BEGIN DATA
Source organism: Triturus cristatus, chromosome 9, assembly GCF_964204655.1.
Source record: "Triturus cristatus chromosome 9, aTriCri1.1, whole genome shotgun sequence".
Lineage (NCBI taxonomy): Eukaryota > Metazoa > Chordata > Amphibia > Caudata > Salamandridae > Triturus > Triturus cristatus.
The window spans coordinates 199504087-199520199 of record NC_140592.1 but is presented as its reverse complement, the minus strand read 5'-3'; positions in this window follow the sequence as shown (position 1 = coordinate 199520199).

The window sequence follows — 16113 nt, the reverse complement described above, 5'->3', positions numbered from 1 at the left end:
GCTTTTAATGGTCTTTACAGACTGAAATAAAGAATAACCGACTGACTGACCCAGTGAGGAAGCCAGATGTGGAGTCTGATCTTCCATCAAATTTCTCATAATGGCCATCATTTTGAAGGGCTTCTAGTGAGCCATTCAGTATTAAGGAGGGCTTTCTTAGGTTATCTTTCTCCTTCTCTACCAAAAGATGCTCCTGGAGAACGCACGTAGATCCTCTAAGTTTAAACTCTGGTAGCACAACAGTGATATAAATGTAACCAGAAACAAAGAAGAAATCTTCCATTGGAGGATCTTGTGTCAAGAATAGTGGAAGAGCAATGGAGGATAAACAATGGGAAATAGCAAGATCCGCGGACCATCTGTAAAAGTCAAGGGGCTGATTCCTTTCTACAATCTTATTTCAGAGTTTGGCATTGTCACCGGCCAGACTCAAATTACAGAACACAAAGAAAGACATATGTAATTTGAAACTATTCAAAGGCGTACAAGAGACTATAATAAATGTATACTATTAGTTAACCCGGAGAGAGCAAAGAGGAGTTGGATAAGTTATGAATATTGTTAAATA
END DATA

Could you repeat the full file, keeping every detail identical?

Source organism: Triturus cristatus, chromosome 9, assembly GCF_964204655.1.
Source record: "Triturus cristatus chromosome 9, aTriCri1.1, whole genome shotgun sequence".
Lineage (NCBI taxonomy): Eukaryota > Metazoa > Chordata > Amphibia > Caudata > Salamandridae > Triturus > Triturus cristatus.
The window spans coordinates 199504087-199520199 of record NC_140592.1 but is presented as its reverse complement, the minus strand read 5'-3'; positions in this window follow the sequence as shown (position 1 = coordinate 199520199).

The window sequence follows — 16113 nt, the reverse complement described above, 5'->3', positions numbered from 1 at the left end:
GCTTTTAATGGTCTTTACAGACTGAAATAAAGAATAACCGACTGACTGACCCAGTGAGGAAGCCAGATGTGGAGTCTGATCTTCCATCAAATTTCTCATAATGGCCATCATTTTGAAGGGCTTCTAGTGAGCCATTCAGTATTAAGGAGGGCTTTCTTAGGTTATCTTTCTCCTTCTCTACCAAAAGATGCTCCTGGAGAACGCACGTAGATCCTCTAAGTTTAAACTCTGGTAGCACAACAGTGATATAAATGTAACCAGAAACAAAGAAGAAATCTTCCATTGGAGGATCTTGTGTCAAGAATAGTGGAAGAGCAATGGAGGATAAACAATGGGAAATAGCAAGATCCGCGGACCATCTGTAAAAGTCAAGGGGCTGATTCCTTTCTACAATCTTATTTCAGAGTTTGGCATTGTCACCGGCCAGACTCAAATTACAGAACACAAAGAAAGACATATGTAATTTGAAACTATTCAAAGGCGTACAAGAGACTATAATAAATGTATACTATTAGTTAACCCGGAGAGAGCAAAGAGGAGTTGGATAAGTTATGAATATTGTTAAATA